A while back I wrote about Javascript inheritance, trying to figure out the best and easiest way to do it (http://geekswithblogs.net/PhubarBaz/archive/2010/07/08/javascript-inheritance.aspx). That was 2 years ago and I've learned a lot since then. But only recently have I decided to just leave classical inheritance behind and embrace prototypal inheritance.

For most of us, we were trained in classical inheritance, using class hierarchies in a typed language. Unfortunately Javascript doesn't follow that model. It is both classless and typeless, which is hard to fathom for someone who's been using classes the last 20 years. For the last two or three years since I've got into Javascript I've been trying to find the best way to force it into the class model without much success. It's clunky and verbose and hard to understand.

I think my biggest problem was that it felt so wrong to add or change object members at run time. Every time I did it I felt like I needed a shower. That's the 20 years of classical inheritance in me. Finally I decided to embrace change and do something different. I decided to use the factory pattern to build objects instead of trying to use inheritance.

Javascript was made for the factory pattern because of the way you can construct objects at runtime. In the factory pattern you have a factory function that you call and tell it to give you a certain type of object back. The factory function takes care of constructing the object to your specification.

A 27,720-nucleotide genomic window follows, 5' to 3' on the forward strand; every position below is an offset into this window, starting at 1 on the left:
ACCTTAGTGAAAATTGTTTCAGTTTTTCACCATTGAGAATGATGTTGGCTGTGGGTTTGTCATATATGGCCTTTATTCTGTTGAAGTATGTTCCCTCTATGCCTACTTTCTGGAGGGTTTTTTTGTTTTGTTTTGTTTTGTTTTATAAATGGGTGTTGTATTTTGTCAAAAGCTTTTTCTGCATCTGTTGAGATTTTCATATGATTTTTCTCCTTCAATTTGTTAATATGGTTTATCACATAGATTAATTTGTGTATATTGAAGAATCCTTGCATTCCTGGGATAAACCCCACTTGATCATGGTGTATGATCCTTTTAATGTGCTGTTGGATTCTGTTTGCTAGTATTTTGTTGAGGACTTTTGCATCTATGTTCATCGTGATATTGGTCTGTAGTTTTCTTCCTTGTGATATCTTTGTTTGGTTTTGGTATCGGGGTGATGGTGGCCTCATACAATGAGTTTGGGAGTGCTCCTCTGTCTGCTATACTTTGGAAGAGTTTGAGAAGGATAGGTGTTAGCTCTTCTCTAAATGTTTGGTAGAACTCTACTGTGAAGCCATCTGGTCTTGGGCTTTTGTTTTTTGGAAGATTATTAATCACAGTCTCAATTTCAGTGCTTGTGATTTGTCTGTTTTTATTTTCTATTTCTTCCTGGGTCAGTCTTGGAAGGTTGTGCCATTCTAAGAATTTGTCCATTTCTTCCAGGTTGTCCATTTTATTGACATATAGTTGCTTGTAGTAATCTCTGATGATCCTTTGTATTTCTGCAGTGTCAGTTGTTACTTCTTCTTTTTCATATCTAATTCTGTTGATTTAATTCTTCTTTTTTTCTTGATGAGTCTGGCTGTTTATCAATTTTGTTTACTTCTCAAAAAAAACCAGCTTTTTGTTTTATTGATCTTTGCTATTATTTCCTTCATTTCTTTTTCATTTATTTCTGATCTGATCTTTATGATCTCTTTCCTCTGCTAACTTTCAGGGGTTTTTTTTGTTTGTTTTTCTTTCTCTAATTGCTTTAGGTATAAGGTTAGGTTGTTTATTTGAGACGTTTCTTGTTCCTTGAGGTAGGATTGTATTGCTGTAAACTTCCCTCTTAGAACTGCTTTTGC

Here's an example. Say we want to have some shape objects and they have common attributes like id and area that we want to depend on in other parts of your application. So first thing to do is create a factory object and give it a factory method to create an abstract shape object. The factory method builds the object then returns it.

var shapeFactory = {
getShape: function(id){
var shape = {
id: id,
area: function() { throw "Not implemented"; }
};
return shape;
}
};

Now we can add another factory method to get a rectangle. It calls the getShape() method first and then adds an implementation to it.

getRectangle: function(id, width, height){
var rect = this.getShape(id);
rect.width = width;
rect.height = height;
rect.area = function() { return this.width * this.height; };
return rect;
}

That's pretty simple right? No worrying about hooking up prototypes and calling base constructors or any of that crap I used to do. Now let's create a factory method to get a cuboid (rectangular cube). The cuboid object will extend the rectangle object. To get the area we will call into the base object's area method and then multiply that by the depth.

getCuboid: function(id, width, height, depth){
var cuboid = this.getRectangle(id, width, height);
cuboid.depth = depth;
var baseArea = cuboid.area;
cuboid.area = function()
{
var a = baseArea.call(this);
return a * this.depth;
}
return cuboid;
}

See how we called the area method in the base object? First we save it off in a variable then we implement our own area method and use call() to call the base function.

For me this is a lot cleaner and easier than trying to emulate class hierarchies in Javascript.